I got to attend a screening of Inherent Vice thanks to Cloture Club this past Wednesday. (It had a limited release late last year and will have a wider release today.)
I didn’t know too much about the movie going into it. I’d only just started seeing some trailers and commercials, and they didn’t tell me much about the actual story. (Much like how I felt about the Interstellar promotions.) (ALSO I’m going to talk about Interstellar soon. If I don’t, bug me about it.) The initial impression I got from this was a very American Hustle-esque vibe of nostalgia for an older time with some investigative hijinks? Also, check out that cast list, it is not to be trifled with. We have an awards-season gunner here.
Going into the movie, I suspected it wouldn’t be my cup of tea. I mean, here’s the description I was given before the screening:
“Inherent Vice” is the seventh feature from Paul Thomas Anderson and the first ever film adaption of a Thomas Pynchon novel. When private eye Doc Sportello’s ex-old lady suddenly out of nowhere shows up with a story about her current billionaire land developer boyfriend whom she just happens to be in love with, and a plot by his wife and her boyfriend to kidnap that billionaire and throw him in a looney bin…well, easy for her to say. It’s the tail end of the psychedelic `60s and paranoia is running the day and Doc knows that “love” is another of those words going around at the moment, like “trip” or “groovy,” that’s being way too overused – except this one usually leads to trouble. With a cast of characters that includes surfers, hustlers, dopers and rockers, a murderous loan shark, LAPD Detectives, a tenor sax player working undercover, and a mysterious entity known as the Golden Fang, which may only be a tax dodge set up by some dentists… Part surf noir, part psychedelic romp – all Thomas Pynchon.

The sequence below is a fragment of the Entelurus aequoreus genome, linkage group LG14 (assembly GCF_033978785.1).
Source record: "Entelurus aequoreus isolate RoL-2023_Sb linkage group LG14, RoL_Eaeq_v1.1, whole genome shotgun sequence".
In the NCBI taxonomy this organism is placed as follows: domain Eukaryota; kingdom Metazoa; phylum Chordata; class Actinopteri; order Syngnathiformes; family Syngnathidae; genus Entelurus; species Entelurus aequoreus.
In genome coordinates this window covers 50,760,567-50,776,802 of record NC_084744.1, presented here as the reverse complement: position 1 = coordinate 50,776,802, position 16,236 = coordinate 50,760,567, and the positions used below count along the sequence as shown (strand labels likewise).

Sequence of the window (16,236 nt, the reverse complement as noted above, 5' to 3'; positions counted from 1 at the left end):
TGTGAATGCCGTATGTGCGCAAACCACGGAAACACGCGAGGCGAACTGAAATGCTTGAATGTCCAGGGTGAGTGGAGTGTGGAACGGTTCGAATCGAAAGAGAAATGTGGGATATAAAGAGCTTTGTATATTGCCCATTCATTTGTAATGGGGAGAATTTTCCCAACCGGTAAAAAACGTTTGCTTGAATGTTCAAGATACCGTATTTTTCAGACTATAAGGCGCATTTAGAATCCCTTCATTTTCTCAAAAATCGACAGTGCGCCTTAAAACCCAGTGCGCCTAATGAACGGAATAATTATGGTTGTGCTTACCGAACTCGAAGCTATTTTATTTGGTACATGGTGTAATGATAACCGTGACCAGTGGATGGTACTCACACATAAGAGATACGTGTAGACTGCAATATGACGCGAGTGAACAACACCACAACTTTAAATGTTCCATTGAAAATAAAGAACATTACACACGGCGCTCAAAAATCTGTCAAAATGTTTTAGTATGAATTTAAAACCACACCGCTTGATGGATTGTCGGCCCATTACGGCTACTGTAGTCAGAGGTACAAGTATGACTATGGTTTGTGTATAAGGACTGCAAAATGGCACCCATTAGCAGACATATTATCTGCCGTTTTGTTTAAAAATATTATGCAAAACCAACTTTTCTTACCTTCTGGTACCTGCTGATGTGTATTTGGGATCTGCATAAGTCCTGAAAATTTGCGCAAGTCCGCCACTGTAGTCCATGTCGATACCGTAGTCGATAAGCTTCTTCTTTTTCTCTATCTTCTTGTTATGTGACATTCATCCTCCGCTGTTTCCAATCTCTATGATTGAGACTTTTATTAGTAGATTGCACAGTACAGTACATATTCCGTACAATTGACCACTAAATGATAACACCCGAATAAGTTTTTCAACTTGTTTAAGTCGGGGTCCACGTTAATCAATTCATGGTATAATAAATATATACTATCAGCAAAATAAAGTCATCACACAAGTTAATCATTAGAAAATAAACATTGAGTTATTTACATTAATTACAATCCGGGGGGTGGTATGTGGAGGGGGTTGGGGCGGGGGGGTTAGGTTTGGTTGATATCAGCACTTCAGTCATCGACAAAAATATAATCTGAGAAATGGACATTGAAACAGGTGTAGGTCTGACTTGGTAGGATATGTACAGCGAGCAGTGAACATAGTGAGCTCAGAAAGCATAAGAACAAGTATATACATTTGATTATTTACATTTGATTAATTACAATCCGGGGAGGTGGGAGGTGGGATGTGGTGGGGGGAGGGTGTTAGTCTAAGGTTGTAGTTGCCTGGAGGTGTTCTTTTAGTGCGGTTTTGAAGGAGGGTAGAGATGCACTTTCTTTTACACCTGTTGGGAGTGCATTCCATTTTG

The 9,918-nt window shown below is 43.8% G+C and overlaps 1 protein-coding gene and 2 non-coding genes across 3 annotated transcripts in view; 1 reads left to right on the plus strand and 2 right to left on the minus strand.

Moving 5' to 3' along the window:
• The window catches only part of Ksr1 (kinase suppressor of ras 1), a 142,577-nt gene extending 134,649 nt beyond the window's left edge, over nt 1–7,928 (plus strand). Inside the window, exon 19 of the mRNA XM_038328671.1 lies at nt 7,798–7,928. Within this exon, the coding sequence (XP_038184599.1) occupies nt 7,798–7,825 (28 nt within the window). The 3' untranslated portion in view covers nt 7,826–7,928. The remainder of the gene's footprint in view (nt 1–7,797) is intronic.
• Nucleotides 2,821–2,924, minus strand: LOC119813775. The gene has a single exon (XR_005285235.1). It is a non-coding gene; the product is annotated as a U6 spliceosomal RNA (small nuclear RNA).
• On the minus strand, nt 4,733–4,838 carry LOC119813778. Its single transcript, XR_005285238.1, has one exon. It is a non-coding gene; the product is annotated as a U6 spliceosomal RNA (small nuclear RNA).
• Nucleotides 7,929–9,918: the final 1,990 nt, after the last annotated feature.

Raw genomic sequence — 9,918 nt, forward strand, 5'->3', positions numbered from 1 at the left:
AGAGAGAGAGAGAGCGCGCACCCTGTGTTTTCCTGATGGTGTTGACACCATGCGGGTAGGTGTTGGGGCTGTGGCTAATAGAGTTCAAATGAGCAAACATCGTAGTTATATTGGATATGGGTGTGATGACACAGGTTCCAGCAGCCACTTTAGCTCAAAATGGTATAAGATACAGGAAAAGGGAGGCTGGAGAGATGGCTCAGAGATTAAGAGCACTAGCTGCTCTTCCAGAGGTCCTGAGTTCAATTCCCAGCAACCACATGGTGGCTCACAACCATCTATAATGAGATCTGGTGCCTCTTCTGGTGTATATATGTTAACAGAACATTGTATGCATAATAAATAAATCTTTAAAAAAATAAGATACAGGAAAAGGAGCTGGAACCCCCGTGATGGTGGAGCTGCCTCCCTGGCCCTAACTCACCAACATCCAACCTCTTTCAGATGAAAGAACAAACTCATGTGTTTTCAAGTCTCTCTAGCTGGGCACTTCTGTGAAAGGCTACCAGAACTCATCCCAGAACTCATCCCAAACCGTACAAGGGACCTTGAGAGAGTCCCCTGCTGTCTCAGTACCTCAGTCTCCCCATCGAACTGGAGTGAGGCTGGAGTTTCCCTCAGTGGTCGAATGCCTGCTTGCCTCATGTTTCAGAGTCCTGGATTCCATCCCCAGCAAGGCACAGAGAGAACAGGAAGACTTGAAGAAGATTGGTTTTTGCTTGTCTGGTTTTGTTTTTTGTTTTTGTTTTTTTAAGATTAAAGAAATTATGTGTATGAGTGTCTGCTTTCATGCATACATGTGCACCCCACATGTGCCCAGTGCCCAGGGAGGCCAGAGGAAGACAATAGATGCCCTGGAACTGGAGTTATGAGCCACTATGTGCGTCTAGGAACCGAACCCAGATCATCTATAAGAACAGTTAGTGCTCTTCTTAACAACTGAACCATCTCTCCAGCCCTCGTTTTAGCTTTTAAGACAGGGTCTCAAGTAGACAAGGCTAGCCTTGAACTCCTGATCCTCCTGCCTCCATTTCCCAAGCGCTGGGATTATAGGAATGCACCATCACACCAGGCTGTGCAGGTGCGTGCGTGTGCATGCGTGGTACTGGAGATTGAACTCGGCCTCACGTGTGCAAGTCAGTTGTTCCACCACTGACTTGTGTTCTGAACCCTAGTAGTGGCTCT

Are you confused? I sure was.
And to be honest, I was still confused coming out of the movie. One thing I will say off the bat is that Paul Thomas Anderson did a really wonderful job of transporting us back to that late 60s/early 70s time in American life. It’s not only the obvious costuming and set design, but the camera work and the editing. Lots of tight angles, a nostalgic grainyness… if you had not seen a movie in the last 40 years, this movie would seem very familiar stylistically to you. In one of the opening shots, we see Katherine Waterson, who plays Shasta Fey, looking so incredibly mod and the stylizing of the shot makes her look even more authentically mod.
Joaquin Phoenix delivers a great performance, as usual. He is also rocking some really incredible sideburns.
Also, for fans of Walk the Line, we see Joaquin Phoenix and Reese Witherspoon reunited.
Before I attempt to talk about the plot (which I really barely understood…), I’ll just go over some thoughts:
- Do not see this movie with your family unless your family has a special bond that allows you to see a movie with a lot of nudity, sex, and excessive use of the phrase “pu**y eater”. (I mean it.)